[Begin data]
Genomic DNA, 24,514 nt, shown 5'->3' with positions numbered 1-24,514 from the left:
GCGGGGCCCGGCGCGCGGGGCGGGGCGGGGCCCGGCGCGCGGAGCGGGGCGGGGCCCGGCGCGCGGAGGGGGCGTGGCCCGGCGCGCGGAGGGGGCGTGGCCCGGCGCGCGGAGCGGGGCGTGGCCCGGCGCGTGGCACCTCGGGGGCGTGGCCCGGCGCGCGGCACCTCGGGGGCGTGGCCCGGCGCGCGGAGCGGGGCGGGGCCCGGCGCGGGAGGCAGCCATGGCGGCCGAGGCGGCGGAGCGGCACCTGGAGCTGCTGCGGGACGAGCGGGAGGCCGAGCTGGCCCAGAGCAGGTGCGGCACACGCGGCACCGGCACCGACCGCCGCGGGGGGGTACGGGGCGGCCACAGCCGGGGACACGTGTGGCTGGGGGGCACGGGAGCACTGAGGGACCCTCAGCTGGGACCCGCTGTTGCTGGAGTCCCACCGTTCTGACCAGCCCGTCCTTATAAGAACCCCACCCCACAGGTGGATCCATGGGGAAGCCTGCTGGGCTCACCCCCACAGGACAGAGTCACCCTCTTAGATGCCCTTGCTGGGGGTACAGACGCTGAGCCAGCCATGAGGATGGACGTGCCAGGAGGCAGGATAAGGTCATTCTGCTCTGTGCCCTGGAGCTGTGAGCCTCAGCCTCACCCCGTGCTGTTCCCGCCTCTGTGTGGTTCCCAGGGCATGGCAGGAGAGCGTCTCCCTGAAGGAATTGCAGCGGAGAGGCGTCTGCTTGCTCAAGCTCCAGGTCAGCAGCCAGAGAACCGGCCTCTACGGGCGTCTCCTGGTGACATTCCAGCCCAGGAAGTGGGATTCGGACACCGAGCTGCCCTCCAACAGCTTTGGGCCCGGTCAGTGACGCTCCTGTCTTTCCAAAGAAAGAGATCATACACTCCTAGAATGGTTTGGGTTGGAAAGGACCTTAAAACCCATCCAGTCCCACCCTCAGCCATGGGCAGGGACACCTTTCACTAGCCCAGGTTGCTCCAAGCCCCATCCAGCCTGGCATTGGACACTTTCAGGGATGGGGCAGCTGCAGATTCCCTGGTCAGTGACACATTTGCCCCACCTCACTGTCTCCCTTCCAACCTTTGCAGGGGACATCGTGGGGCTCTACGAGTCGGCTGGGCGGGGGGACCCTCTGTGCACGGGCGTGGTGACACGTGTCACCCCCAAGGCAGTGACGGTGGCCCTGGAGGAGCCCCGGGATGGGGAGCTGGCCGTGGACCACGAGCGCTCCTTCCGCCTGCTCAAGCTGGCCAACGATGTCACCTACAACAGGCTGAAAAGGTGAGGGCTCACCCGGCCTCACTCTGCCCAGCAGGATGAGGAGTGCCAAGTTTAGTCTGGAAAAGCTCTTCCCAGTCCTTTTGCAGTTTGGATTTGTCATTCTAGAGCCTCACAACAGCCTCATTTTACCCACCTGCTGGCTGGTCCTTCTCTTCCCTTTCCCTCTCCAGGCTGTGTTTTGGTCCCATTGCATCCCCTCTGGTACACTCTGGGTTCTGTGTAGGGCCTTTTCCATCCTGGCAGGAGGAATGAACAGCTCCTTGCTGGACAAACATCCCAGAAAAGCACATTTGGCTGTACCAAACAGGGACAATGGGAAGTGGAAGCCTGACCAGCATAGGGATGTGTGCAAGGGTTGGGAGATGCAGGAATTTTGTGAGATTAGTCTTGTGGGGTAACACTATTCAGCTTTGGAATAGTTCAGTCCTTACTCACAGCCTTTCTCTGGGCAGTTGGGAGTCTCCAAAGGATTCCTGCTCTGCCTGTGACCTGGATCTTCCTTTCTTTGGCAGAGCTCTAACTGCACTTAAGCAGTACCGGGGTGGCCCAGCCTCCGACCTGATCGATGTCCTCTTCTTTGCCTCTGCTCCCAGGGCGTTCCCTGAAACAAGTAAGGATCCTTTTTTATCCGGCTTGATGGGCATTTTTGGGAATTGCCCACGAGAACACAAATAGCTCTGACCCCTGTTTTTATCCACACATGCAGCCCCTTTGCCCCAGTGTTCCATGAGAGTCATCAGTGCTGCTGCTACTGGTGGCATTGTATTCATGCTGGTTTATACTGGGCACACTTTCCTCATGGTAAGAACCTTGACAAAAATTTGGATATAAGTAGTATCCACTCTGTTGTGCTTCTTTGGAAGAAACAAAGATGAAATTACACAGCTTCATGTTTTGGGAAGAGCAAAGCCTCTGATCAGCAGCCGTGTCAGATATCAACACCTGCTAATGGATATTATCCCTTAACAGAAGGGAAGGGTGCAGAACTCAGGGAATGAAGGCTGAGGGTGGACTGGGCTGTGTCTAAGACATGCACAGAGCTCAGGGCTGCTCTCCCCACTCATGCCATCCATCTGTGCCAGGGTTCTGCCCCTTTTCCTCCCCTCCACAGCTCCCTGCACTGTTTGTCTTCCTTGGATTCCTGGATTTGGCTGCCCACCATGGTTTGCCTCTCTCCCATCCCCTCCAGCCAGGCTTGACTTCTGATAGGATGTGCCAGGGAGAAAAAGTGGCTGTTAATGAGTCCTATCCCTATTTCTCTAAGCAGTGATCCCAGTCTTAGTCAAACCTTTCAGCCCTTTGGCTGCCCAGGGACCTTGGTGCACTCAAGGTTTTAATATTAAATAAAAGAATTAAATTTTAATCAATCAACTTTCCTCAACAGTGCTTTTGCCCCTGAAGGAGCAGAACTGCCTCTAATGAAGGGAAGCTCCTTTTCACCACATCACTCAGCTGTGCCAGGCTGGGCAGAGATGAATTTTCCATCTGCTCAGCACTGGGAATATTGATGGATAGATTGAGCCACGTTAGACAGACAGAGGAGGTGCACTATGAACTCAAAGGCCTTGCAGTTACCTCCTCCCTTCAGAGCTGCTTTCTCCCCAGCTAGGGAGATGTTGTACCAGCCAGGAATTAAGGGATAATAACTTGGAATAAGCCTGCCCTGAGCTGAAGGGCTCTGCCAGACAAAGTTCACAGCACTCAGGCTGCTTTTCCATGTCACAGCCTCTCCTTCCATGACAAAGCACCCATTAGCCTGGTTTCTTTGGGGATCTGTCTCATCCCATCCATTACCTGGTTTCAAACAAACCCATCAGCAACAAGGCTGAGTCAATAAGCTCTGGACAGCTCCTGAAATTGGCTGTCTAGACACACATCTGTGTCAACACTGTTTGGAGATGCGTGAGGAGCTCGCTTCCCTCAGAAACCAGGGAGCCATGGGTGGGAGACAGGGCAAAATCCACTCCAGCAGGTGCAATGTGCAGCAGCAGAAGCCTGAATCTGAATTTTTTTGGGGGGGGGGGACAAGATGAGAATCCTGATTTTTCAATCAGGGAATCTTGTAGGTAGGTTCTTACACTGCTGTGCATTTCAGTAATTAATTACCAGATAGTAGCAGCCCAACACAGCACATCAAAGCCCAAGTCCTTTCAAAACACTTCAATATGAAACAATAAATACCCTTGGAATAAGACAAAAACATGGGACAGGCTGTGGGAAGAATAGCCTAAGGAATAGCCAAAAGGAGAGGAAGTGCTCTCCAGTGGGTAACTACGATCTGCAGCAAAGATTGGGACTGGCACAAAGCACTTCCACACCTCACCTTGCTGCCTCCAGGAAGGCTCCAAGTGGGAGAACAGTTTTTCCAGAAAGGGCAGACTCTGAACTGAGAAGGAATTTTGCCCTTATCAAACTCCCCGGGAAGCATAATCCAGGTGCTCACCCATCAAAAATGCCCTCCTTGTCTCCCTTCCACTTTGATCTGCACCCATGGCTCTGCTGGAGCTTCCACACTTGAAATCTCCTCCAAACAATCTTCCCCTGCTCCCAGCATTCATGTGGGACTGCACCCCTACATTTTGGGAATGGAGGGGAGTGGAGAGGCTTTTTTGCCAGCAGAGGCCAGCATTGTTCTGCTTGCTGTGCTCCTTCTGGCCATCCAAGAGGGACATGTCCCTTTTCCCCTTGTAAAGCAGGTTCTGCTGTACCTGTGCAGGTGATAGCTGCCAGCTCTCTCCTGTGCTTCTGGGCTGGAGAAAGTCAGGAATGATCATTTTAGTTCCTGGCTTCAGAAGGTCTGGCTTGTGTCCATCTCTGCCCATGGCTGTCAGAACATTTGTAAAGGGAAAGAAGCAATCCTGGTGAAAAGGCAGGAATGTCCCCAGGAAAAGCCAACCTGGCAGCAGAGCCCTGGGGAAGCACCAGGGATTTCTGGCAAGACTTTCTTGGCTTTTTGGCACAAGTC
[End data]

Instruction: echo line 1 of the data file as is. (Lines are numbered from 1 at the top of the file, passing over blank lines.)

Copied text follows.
Genomic DNA, 24,514 nt, shown 5'->3' with positions numbered 1-24,514 from the left: